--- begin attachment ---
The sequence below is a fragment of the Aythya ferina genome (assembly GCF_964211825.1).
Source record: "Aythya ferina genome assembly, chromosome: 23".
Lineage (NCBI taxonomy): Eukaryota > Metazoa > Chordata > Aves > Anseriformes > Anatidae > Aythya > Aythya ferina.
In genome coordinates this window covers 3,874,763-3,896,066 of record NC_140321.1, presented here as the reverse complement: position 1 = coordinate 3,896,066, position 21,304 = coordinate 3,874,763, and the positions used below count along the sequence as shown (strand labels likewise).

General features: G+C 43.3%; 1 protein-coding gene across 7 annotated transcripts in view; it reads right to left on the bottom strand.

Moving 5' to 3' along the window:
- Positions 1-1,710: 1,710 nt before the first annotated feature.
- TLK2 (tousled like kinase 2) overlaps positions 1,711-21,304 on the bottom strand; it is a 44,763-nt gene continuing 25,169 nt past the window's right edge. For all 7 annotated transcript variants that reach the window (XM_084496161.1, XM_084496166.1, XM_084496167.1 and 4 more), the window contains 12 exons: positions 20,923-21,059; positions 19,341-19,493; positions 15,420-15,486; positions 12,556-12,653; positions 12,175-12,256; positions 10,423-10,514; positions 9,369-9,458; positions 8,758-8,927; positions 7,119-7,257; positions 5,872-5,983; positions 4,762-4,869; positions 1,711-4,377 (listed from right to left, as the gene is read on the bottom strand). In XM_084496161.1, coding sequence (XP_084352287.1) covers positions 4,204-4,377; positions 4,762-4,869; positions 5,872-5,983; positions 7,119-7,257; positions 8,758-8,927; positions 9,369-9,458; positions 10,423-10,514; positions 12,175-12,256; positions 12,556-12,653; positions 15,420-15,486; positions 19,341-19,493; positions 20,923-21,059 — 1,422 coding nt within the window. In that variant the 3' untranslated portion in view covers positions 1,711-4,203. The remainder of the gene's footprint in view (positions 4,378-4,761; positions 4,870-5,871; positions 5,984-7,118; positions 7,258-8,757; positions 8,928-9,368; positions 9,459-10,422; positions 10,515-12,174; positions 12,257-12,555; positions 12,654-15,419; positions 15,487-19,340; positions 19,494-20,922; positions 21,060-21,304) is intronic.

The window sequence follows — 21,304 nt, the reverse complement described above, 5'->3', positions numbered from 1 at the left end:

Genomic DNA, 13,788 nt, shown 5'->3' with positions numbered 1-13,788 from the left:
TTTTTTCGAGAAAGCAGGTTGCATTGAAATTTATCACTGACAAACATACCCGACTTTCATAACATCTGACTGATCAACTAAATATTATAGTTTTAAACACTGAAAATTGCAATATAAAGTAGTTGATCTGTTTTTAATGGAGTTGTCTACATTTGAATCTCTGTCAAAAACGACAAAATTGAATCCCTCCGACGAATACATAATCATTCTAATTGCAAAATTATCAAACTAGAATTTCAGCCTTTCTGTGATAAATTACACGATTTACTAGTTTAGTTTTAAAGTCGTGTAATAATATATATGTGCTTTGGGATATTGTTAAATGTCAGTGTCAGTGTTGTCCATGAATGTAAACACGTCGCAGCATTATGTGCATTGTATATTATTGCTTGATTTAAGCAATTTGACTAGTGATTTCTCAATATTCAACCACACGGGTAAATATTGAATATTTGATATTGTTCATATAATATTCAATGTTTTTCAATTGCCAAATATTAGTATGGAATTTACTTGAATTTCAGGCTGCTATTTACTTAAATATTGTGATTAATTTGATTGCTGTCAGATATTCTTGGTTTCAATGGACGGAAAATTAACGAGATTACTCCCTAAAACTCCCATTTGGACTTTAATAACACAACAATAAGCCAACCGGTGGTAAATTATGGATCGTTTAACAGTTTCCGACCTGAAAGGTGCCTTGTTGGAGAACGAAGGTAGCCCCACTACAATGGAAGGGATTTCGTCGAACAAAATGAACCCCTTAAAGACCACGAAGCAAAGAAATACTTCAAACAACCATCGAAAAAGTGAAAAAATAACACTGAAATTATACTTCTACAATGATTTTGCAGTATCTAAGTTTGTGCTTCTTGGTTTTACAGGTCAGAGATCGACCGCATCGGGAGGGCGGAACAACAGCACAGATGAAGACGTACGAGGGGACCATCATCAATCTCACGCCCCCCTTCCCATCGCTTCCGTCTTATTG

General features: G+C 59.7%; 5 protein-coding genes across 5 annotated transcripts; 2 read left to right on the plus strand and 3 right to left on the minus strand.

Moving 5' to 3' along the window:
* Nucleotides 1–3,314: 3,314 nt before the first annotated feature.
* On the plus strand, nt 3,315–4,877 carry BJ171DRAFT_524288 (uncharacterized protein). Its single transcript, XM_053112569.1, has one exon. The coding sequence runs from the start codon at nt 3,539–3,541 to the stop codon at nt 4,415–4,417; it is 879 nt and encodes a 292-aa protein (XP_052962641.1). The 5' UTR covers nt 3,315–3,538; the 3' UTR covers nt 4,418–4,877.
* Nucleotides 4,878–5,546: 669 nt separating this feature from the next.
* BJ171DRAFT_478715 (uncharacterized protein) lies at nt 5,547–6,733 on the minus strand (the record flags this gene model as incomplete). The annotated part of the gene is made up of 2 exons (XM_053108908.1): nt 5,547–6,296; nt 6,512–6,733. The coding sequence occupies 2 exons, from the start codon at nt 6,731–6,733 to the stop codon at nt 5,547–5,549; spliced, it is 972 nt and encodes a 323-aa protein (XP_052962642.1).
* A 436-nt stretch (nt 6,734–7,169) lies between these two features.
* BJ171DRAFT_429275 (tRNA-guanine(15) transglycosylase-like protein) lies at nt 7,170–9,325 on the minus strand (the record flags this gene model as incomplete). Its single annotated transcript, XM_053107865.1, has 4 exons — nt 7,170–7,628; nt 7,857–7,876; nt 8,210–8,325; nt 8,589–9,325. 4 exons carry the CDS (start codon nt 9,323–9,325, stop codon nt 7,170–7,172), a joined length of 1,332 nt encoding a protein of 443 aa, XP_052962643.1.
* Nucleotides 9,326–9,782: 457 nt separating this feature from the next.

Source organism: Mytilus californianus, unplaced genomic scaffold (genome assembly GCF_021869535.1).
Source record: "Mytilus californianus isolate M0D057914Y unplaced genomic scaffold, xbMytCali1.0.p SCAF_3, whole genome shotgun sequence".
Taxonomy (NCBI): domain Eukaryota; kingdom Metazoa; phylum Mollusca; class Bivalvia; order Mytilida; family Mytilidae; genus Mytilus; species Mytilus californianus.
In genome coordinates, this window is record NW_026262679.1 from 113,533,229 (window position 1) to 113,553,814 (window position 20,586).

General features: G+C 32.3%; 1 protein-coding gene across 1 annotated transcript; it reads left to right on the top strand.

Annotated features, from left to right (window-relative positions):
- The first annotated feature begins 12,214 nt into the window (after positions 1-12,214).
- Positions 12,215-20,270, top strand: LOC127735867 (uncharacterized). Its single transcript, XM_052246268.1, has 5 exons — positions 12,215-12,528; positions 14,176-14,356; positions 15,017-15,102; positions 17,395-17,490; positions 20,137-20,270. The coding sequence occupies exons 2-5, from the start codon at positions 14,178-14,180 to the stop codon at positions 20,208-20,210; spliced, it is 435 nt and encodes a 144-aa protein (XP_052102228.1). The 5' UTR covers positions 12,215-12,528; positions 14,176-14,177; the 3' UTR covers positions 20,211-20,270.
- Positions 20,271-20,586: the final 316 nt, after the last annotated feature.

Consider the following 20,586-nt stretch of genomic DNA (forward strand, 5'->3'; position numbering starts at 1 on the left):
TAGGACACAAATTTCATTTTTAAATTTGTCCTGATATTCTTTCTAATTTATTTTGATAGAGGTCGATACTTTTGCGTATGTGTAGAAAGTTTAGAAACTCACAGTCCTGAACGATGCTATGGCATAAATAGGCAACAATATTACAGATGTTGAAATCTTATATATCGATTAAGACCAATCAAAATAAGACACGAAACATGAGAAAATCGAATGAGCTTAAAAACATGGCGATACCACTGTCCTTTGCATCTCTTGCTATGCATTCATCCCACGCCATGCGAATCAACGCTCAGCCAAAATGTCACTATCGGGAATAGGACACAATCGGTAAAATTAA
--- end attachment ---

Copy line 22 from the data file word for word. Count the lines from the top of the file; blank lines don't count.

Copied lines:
Source record: "Mytilus californianus isolate M0D057914Y unplaced genomic scaffold, xbMytCali1.0.p SCAF_3, whole genome shotgun sequence".